But I may not have been able to pinpoint my Thursday issue (and my Monday morning issue, and my Sunday night issue, and my rainy day issue, and my hot day issue, and…) without making a weekly plan, following it until I stopped following it, and keeping track of that – even for just a couple of months (the tracking part….the planning part is “forever”).

Tool Number Three:  If consistency really is a big problem for you like it is for me, then do yourself a favour – only set ‘time frames’ for your goals if you are 100% positive that you will meet them.  I have stopped setting time-based goals for the things that are really important to me (80% raw all the time, exercise daily, lose some weight (how much of it is my business, tyvm :) )).  I do this because it is these things that are The Goal(s) and when I set time-frames, the time-frame becomes The Goal, and then The Goal gets sabotaged by my challenges with consistency.  Talk about setting yourself up to feel like a failure, or a loser, or hopeless.  And talk about horrible ways to feel about your awesome self!  Cut that out!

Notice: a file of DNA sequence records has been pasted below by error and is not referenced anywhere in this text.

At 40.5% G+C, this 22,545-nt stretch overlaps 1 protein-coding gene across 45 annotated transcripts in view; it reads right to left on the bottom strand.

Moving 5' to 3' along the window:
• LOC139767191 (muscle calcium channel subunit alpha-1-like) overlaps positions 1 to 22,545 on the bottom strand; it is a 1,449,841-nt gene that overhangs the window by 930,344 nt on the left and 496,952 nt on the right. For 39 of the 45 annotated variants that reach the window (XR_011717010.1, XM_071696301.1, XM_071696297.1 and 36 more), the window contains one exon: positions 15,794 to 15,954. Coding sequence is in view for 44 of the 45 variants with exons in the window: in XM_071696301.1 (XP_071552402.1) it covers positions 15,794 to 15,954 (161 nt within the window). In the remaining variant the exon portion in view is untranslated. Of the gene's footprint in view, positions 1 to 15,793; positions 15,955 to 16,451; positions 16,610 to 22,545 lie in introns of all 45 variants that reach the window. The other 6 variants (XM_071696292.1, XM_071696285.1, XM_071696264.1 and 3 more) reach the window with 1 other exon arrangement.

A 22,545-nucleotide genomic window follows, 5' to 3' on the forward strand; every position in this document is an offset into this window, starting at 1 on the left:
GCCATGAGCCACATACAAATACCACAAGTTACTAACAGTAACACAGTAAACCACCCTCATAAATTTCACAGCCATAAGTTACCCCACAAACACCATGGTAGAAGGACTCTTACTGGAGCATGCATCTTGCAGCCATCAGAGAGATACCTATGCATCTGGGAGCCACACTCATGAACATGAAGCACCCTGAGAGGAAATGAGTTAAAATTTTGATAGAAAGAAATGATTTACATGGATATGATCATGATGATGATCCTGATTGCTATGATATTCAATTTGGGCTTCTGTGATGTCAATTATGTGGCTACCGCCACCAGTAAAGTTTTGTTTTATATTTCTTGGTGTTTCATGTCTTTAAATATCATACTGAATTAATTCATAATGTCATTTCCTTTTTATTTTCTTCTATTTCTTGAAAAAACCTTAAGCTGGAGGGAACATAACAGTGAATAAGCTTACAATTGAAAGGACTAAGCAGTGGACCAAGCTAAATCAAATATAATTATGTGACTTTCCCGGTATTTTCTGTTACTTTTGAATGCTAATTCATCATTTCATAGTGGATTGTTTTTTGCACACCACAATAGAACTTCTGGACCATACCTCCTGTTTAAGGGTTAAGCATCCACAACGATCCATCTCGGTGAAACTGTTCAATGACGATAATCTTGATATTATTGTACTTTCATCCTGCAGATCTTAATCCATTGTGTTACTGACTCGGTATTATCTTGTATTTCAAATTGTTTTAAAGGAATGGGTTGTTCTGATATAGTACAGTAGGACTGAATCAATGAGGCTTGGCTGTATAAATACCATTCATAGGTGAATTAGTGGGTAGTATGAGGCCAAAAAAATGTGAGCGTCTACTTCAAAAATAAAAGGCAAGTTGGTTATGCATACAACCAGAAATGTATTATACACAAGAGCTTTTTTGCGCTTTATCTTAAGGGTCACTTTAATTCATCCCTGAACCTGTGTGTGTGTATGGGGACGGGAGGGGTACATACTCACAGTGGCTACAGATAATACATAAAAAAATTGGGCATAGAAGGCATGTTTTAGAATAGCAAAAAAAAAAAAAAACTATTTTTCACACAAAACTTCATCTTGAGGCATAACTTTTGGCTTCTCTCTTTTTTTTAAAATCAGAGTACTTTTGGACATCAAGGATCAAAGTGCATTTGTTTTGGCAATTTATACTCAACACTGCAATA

So I have The Goal(s) and I keep working away at them – doing the things (some big, some small) every day that lets me put a Happy Face on my daily plan (yes, literally – the most negative I get is when I put a sad face….but it’s sad because I know I’m missing out, not because I failed) and then, over time, I see more happy faces in that week than I had in previous weeks.  I just keep chugging along and eventually my successes reveal themselves to me and then I CELEBRATE THEM (because, whoa, I completely earned them)!